Monday, June 27, 2005

The Week Outside Parliament

From my desk I have a superb view, over the roof of the National Library, of the forecourt outside the House of Representatives. This is the space where dignitaries are received, flags are flown, and rallies and protests gather. Since this is an election year, I expect things to be quite entertaining from time to time. I've got a decent set of binoculars with me, so I can read all the banners and placards, though numberplates are tantalisingly not quite legible.

The last week or two have been busy. The tally:

Flags flown
  • Pakistan - President Musharraf paid a call. His bodyguard suffered some confusion at Auckland airport as to just when they were expected to surrender their guns.

  • China - The deputy premier was here a couple of weeks before this with the motorcade and all, and was greeted by pro-Tibet protestors as well as a more welcoming contingent, but I don't know who it was for this time.

  • Olympic - The Olympic standard was flying from the otherwise unoccupied poles for Olympic Day. They were flying for two days, in fact - perhaps as long as it was June 23 somewhere in the world...
Crowds gathered
  • Large numbers of schoolchildren congregated for a street march to promote road safety. Lots of small people in traffic-cone orange and zebra-crossing stripes to make the point. Easily the biggest crowd of the week.
    8/10 including a bonus point for cuteness

  • Orchardists gathered to protest Australia's continued denial of apple exports from New Zealand. Apparently, Australian growers import New Zealand budwood, which can carry fireblight, while denying access to the fruit. Protestors dressed as cricketers used apples in a re-enactment of the infamous underarm incident to help get their point across.
    7/10 including a bonus point for humour

  • A somewhat confused and low key appearance. While the PRC's flag was flying out front, something that looked like a small, cheap Chinese festival dragon wended its way across the paving and halfway up Parliament steps. Suspecting some form of human rights protest, I was bemused by the lack of security personnel, or indeed anybody else. A look through the binoculars revealed a couple of small placards carried in support with the Green Party logo and nothing else. When the dragon, or whatever it was, was laid out across the steps, lettering down the side read "WGTN dumps 1000 bottles every 1/2 hour." Even the Greens' own web site has nothing to say on the topic of glass recycling later than a press release on 26 May.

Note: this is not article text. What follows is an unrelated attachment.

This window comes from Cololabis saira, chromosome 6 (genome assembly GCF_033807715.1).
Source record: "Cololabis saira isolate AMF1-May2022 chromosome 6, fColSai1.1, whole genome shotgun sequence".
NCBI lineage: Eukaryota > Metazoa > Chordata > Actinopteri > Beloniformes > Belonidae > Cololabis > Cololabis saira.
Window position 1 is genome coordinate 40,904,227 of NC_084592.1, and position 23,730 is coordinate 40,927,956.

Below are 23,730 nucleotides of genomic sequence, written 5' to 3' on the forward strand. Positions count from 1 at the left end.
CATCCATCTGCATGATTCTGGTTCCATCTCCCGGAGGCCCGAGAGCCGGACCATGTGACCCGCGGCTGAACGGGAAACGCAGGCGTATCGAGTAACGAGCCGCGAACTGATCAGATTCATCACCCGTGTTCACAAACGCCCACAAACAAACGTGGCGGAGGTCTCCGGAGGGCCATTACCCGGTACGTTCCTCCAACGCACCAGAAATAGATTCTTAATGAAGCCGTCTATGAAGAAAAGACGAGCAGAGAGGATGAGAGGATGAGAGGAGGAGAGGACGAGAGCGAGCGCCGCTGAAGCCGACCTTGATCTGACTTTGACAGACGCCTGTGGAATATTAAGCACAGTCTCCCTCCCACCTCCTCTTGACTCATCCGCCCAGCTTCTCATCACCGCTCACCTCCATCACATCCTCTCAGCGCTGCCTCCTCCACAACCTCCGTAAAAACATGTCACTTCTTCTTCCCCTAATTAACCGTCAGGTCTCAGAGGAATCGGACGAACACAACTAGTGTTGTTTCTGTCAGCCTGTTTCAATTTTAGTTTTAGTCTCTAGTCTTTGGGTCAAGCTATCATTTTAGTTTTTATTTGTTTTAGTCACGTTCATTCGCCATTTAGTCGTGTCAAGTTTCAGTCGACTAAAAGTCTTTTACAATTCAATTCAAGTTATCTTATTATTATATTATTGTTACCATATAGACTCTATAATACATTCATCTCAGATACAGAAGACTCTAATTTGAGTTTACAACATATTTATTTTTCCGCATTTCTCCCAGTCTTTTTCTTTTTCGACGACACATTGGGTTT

2/10 with points docked for lack of point, organisation, spectacle, timeliness, and relevance

  • Federated Farmers, dressed in orange overalls, deliver two orange coffins full of petition forms protesting Government changes to land access rights. "They abused and jeered senior ministers including Michael Cullen and Mr Sutton, who gave as good as he got."
    5/10 including two bonus points for colour coordination and props and another for Minister-baiting, but docked a point for failure to engage public understanding and another point for being a late second to the party with the use of orange

2 Comments:

At 1:50 PM, Blogger The Heretik said...

Imagine no countries.

 
At 2:13 PM, Blogger Mentis Fugit said...

What, like the Romans did?

(But thank you for putting Jeux Sans Fontières back in my head.)

 

Post a Comment

<< Home